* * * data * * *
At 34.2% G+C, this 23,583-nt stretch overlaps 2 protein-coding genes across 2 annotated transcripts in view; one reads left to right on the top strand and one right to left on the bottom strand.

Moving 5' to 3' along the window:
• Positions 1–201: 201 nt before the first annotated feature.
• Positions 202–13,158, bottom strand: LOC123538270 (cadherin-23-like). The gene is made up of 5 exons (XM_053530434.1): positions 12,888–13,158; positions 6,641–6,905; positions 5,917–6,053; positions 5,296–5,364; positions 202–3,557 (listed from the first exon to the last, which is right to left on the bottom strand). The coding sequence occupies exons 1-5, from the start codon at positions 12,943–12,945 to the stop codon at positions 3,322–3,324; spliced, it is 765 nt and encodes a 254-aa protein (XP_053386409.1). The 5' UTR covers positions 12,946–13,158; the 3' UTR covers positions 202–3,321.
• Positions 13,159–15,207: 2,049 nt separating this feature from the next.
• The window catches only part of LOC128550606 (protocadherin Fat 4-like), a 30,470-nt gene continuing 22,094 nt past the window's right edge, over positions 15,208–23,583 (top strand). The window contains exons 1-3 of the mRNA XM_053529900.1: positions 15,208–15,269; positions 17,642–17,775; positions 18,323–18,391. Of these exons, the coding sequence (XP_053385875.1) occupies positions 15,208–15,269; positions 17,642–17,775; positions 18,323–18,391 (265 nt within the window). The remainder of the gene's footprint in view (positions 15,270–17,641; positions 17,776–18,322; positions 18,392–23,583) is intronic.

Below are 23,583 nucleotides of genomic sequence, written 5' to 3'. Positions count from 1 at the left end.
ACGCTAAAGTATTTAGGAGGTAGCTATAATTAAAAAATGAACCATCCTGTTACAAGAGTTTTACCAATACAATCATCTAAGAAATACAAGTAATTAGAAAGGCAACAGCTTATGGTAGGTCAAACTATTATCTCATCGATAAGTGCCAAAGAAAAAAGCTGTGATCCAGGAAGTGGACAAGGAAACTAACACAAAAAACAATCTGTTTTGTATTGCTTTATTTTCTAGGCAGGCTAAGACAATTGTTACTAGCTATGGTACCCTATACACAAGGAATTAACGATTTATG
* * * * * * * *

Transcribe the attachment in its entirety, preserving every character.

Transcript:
At 34.2% G+C, this 23,583-nt stretch overlaps 2 protein-coding genes across 2 annotated transcripts in view; one reads left to right on the top strand and one right to left on the bottom strand.

Moving 5' to 3' along the window:
• Positions 1–201: 201 nt before the first annotated feature.
• Positions 202–13,158, bottom strand: LOC123538270 (cadherin-23-like). The gene is made up of 5 exons (XM_053530434.1): positions 12,888–13,158; positions 6,641–6,905; positions 5,917–6,053; positions 5,296–5,364; positions 202–3,557 (listed from the first exon to the last, which is right to left on the bottom strand). The coding sequence occupies exons 1-5, from the start codon at positions 12,943–12,945 to the stop codon at positions 3,322–3,324; spliced, it is 765 nt and encodes a 254-aa protein (XP_053386409.1). The 5' UTR covers positions 12,946–13,158; the 3' UTR covers positions 202–3,321.
• Positions 13,159–15,207: 2,049 nt separating this feature from the next.
• The window catches only part of LOC128550606 (protocadherin Fat 4-like), a 30,470-nt gene continuing 22,094 nt past the window's right edge, over positions 15,208–23,583 (top strand). The window contains exons 1-3 of the mRNA XM_053529900.1: positions 15,208–15,269; positions 17,642–17,775; positions 18,323–18,391. Of these exons, the coding sequence (XP_053385875.1) occupies positions 15,208–15,269; positions 17,642–17,775; positions 18,323–18,391 (265 nt within the window). The remainder of the gene's footprint in view (positions 15,270–17,641; positions 17,776–18,322; positions 18,392–23,583) is intronic.

Below are 23,583 nucleotides of genomic sequence, written 5' to 3'. Positions count from 1 at the left end.
ACGCTAAAGTATTTAGGAGGTAGCTATAATTAAAAAATGAACCATCCTGTTACAAGAGTTTTACCAATACAATCATCTAAGAAATACAAGTAATTAGAAAGGCAACAGCTTATGGTAGGTCAAACTATTATCTCATCGATAAGTGCCAAAGAAAAAAGCTGTGATCCAGGAAGTGGACAAGGAAACTAACACAAAAAACAATCTGTTTTGTATTGCTTTATTTTCTAGGCAGGCTAAGACAATTGTTACTAGCTATGGTACCCTATACACAAGGAATTAACGATTTATG